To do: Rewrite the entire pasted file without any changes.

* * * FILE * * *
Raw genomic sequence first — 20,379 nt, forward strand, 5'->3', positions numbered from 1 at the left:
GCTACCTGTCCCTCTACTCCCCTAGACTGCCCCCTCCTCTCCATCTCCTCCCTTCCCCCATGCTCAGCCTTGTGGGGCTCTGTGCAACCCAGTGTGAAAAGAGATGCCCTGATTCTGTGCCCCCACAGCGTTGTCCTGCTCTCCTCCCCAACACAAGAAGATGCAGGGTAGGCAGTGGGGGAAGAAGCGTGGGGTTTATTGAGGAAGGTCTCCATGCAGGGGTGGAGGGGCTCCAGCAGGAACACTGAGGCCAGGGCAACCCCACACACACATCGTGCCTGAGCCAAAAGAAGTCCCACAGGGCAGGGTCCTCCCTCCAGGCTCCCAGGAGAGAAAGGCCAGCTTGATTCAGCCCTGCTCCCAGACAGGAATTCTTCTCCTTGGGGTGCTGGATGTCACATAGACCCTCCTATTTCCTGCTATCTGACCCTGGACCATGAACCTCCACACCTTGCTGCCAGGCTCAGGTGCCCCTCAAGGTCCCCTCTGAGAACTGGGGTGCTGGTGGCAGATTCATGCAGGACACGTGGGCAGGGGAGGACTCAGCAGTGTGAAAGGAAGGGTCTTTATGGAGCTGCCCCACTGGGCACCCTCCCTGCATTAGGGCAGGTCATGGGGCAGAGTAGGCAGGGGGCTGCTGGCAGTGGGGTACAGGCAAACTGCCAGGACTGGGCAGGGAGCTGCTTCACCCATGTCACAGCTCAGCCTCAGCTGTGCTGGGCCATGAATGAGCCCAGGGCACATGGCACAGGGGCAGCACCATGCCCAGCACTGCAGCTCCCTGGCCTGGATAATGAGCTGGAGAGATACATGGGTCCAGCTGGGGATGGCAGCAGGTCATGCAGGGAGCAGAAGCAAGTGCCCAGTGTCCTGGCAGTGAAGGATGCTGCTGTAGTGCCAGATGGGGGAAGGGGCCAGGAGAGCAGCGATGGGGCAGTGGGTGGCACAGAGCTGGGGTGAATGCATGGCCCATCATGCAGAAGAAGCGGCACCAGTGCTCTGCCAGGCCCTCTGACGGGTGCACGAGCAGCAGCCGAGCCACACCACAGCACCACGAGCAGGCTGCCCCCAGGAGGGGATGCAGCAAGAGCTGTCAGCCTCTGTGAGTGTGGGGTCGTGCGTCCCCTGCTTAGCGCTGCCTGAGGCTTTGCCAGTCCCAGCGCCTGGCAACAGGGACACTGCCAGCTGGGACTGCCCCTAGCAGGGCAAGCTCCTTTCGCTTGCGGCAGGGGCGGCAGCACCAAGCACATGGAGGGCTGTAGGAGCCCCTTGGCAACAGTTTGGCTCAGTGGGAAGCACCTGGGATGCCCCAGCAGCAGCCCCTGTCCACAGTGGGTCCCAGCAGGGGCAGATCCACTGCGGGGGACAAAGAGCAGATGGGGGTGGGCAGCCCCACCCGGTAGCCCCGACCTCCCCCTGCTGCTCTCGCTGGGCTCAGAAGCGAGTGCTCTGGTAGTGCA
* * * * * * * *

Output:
Raw genomic sequence first — 20,379 nt, forward strand, 5'->3', positions numbered from 1 at the left:
GCTACCTGTCCCTCTACTCCCCTAGACTGCCCCCTCCTCTCCATCTCCTCCCTTCCCCCATGCTCAGCCTTGTGGGGCTCTGTGCAACCCAGTGTGAAAAGAGATGCCCTGATTCTGTGCCCCCACAGCGTTGTCCTGCTCTCCTCCCCAACACAAGAAGATGCAGGGTAGGCAGTGGGGGAAGAAGCGTGGGGTTTATTGAGGAAGGTCTCCATGCAGGGGTGGAGGGGCTCCAGCAGGAACACTGAGGCCAGGGCAACCCCACACACACATCGTGCCTGAGCCAAAAGAAGTCCCACAGGGCAGGGTCCTCCCTCCAGGCTCCCAGGAGAGAAAGGCCAGCTTGATTCAGCCCTGCTCCCAGACAGGAATTCTTCTCCTTGGGGTGCTGGATGTCACATAGACCCTCCTATTTCCTGCTATCTGACCCTGGACCATGAACCTCCACACCTTGCTGCCAGGCTCAGGTGCCCCTCAAGGTCCCCTCTGAGAACTGGGGTGCTGGTGGCAGATTCATGCAGGACACGTGGGCAGGGGAGGACTCAGCAGTGTGAAAGGAAGGGTCTTTATGGAGCTGCCCCACTGGGCACCCTCCCTGCATTAGGGCAGGTCATGGGGCAGAGTAGGCAGGGGGCTGCTGGCAGTGGGGTACAGGCAAACTGCCAGGACTGGGCAGGGAGCTGCTTCACCCATGTCACAGCTCAGCCTCAGCTGTGCTGGGCCATGAATGAGCCCAGGGCACATGGCACAGGGGCAGCACCATGCCCAGCACTGCAGCTCCCTGGCCTGGATAATGAGCTGGAGAGATACATGGGTCCAGCTGGGGATGGCAGCAGGTCATGCAGGGAGCAGAAGCAAGTGCCCAGTGTCCTGGCAGTGAAGGATGCTGCTGTAGTGCCAGATGGGGGAAGGGGCCAGGAGAGCAGCGATGGGGCAGTGGGTGGCACAGAGCTGGGGTGAATGCATGGCCCATCATGCAGAAGAAGCGGCACCAGTGCTCTGCCAGGCCCTCTGACGGGTGCACGAGCAGCAGCCGAGCCACACCACAGCACCACGAGCAGGCTGCCCCCAGGAGGGGATGCAGCAAGAGCTGTCAGCCTCTGTGAGTGTGGGGTCGTGCGTCCCCTGCTTAGCGCTGCCTGAGGCTTTGCCAGTCCCAGCGCCTGGCAACAGGGACACTGCCAGCTGGGACTGCCCCTAGCAGGGCAAGCTCCTTTCGCTTGCGGCAGGGGCGGCAGCACCAAGCACATGGAGGGCTGTAGGAGCCCCTTGGCAACAGTTTGGCTCAGTGGGAAGCACCTGGGATGCCCCAGCAGCAGCCCCTGTCCACAGTGGGTCCCAGCAGGGGCAGATCCACTGCGGGGGACAAAGAGCAGATGGGGGTGGGCAGCCCCACCCGGTAGCCCCGACCTCCCCCTGCTGCTCTCGCTGGGCTCAGAAGCGAGTGCTCTGGTAGTGCA